WITH THE MANY NEWS REPORTS about Senator John McCain being diagnosed with glioblastoma, patients may be asking if symptoms such as headaches and vision or speech problems should signal the need for screening or diagnostic tests. “There has never been any suggestion that doing routine screening, such as [computed tomography] or [magnetic resonance (MR)] brain scanning, is of any value,” Walter J. Curran, Jr, MD, radiation oncologist and Executive Director of Winship Cancer Institute at Emory University, said in an interview with The ASCO Post.
MOST GLIOBLASTOMAS are diagnosed by MR imaging “following some kind of symptom, which could be a headache, seizure, or change in mental status. Fortunately, it is still rare that headaches end up being related to a brain tumor,” Dr. Curran said.
“There are situations where someone is doing well, hits his or her head in a car accident, gets a scan in the ER, and an asymptomatic tumor is found. That does happen,” he noted. “Sometimes those incidental findings end up being some of the smaller tumors that we manage.”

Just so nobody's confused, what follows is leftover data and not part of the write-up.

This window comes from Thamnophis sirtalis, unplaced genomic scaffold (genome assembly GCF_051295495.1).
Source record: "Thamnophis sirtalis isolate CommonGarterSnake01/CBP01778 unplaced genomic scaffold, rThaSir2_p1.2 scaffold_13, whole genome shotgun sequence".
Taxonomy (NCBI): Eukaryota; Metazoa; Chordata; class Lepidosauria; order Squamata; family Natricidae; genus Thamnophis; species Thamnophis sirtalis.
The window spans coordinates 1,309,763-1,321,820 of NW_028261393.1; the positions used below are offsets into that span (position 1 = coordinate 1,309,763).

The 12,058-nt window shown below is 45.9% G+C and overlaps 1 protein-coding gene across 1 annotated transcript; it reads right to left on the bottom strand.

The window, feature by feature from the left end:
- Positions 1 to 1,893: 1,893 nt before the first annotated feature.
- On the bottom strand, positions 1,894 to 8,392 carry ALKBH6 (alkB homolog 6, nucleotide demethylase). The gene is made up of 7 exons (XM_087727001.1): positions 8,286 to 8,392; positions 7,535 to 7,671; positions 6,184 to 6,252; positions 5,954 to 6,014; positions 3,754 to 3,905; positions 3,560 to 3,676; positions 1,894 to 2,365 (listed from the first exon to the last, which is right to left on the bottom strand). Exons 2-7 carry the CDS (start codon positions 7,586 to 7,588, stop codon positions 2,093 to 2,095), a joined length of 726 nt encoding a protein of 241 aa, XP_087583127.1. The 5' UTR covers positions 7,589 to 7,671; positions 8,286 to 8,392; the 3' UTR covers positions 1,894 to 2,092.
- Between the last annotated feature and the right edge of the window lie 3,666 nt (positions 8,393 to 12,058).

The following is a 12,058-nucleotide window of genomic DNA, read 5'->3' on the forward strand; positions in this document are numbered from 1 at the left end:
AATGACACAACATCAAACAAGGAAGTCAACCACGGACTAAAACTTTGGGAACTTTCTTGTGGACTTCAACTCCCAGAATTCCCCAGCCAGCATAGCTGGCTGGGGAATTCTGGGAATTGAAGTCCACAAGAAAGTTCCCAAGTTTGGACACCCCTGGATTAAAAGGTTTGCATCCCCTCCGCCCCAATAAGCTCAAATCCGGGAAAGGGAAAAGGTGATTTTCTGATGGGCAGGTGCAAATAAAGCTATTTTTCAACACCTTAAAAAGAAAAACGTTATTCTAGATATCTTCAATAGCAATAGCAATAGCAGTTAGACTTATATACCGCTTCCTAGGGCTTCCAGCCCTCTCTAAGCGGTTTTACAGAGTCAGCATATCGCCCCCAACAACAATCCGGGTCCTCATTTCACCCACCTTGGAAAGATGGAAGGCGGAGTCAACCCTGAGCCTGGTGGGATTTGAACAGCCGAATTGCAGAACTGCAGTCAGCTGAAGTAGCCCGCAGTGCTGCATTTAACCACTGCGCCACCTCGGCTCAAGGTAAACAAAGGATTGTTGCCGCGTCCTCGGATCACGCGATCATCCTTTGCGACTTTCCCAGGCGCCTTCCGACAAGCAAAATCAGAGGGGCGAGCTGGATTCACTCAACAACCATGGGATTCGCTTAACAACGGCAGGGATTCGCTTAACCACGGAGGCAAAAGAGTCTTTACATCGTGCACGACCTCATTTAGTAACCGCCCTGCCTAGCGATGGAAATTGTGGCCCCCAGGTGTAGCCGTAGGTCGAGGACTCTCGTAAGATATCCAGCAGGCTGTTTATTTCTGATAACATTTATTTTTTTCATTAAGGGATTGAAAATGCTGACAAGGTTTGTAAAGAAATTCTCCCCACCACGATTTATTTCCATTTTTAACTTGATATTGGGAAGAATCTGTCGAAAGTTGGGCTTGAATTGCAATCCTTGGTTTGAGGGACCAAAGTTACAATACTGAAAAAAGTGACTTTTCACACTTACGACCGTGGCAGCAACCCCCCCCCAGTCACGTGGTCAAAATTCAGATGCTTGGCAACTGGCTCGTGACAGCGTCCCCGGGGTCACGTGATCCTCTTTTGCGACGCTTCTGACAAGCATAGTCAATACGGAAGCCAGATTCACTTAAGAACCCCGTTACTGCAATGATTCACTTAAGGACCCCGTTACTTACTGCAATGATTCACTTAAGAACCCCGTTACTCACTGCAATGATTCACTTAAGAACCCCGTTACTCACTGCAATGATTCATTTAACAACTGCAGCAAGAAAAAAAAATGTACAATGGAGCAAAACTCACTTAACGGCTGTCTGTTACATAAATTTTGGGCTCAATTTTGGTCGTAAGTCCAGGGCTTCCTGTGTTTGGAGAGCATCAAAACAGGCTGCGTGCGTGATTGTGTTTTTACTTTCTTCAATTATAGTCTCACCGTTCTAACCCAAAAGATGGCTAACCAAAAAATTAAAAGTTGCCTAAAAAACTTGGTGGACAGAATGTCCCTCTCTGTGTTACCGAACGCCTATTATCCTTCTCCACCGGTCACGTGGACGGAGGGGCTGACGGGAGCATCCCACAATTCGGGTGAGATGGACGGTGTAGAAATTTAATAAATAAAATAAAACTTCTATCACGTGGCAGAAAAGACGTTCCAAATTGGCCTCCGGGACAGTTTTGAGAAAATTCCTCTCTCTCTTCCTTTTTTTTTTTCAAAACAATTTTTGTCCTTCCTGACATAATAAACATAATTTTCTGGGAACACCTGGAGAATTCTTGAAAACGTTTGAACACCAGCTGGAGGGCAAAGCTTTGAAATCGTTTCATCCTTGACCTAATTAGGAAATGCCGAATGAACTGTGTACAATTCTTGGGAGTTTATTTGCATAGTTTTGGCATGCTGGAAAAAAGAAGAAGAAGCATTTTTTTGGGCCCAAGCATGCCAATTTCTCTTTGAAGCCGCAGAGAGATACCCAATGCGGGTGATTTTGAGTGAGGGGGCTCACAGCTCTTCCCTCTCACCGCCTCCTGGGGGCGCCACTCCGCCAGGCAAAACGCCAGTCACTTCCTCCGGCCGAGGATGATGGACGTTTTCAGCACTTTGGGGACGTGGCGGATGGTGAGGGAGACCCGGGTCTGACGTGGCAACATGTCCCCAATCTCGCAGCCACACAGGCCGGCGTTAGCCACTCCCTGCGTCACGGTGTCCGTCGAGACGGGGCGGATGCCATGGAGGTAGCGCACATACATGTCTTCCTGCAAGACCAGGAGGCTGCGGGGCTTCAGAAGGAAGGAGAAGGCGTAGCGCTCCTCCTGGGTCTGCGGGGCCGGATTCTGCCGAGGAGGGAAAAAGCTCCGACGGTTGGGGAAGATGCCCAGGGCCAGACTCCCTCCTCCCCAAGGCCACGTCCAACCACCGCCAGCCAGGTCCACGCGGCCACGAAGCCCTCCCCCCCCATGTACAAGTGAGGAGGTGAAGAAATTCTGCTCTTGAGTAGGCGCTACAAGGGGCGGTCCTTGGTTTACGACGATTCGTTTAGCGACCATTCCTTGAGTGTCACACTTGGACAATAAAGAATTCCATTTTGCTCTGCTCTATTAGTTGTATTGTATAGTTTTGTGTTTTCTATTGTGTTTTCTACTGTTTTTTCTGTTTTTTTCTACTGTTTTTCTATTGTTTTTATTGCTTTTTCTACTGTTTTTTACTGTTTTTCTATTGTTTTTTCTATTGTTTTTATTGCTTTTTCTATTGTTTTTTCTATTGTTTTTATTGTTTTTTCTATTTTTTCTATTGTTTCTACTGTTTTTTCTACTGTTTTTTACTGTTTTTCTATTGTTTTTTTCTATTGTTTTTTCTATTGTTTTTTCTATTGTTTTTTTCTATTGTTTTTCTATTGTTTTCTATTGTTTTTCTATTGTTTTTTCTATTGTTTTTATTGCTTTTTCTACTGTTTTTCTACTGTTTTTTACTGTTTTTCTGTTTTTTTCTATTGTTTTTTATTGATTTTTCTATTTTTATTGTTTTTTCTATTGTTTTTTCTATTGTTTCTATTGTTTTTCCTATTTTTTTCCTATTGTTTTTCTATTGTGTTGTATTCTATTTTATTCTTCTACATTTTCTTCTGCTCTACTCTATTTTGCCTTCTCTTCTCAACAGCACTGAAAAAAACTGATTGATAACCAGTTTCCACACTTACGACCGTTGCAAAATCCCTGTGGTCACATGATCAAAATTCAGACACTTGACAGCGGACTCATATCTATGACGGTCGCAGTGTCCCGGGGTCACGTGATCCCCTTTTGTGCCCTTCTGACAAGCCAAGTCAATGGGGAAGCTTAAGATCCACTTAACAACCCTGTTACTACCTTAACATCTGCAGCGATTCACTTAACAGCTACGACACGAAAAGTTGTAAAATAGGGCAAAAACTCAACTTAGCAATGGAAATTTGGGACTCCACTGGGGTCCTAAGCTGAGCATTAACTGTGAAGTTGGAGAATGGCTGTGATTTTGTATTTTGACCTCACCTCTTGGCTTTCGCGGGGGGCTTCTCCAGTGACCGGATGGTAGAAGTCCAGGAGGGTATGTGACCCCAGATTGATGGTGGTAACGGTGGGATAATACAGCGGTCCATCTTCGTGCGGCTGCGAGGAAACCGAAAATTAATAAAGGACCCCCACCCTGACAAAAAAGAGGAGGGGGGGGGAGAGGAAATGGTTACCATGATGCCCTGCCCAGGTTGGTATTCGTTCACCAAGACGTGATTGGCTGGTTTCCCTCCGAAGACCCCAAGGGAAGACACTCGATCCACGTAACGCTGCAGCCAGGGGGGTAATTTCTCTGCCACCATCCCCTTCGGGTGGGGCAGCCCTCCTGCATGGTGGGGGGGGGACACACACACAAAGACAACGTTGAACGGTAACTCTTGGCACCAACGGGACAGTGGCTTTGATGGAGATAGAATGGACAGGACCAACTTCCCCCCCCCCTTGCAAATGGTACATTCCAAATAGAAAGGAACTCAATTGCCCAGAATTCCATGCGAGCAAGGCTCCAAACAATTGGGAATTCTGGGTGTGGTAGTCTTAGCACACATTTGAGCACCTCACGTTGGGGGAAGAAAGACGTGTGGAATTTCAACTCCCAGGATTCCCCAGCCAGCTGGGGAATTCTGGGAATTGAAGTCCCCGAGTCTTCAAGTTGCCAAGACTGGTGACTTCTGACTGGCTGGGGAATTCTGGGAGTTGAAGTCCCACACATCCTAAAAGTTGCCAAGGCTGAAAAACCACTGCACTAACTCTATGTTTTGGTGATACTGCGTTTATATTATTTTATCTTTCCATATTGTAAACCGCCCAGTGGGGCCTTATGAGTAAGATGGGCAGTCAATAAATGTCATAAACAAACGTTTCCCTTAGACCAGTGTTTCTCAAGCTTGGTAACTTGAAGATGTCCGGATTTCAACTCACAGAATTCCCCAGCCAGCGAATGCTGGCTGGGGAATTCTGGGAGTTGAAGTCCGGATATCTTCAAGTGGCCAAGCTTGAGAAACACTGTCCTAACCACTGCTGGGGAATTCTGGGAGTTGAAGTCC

The National Cancer Institute Physician Data Query page on adult central nervous system tumors (patient version) notes, “the cause of most adult brain and spinal cord tumors is not known,” but “having certain genetic syndromes may increase the risk of a central nervous system tumor.” Dr. Curran said that one of those syndromes—Li-Fraumeni syndrome—is associated with glioblastoma. “Most of the others,” he said, “are connected with more rare brain cancers.”
Risk Increases With Age
GLIOBLASTOMA CAN OCCUR in individuals “from birth to the oldest age, but the risk is higher in older individuals,” Dr. Curran said. Among adults, those 20 to 44 years of age have the highest 5-year survival rates, 17% compared to 4% for those 55 and older, according to the American Cancer Society.
Dr. Curran emphasized that there is increasingly “greater understanding of this type of tumor. There are also continued efforts to make progress through clinical trials. Continuing that work is making a difference.” ■
Walter J. Curran, Jr, MD
NEWS ARTICLES about Senator John McCain’s diagnosis of glioblastoma accurately describe glioblastoma as aggressive and having a poor prognosis. But as Walter J. Curran, Jr, MD, pointed out in one of those reports, “substantial improvements in surgical approaches” have ...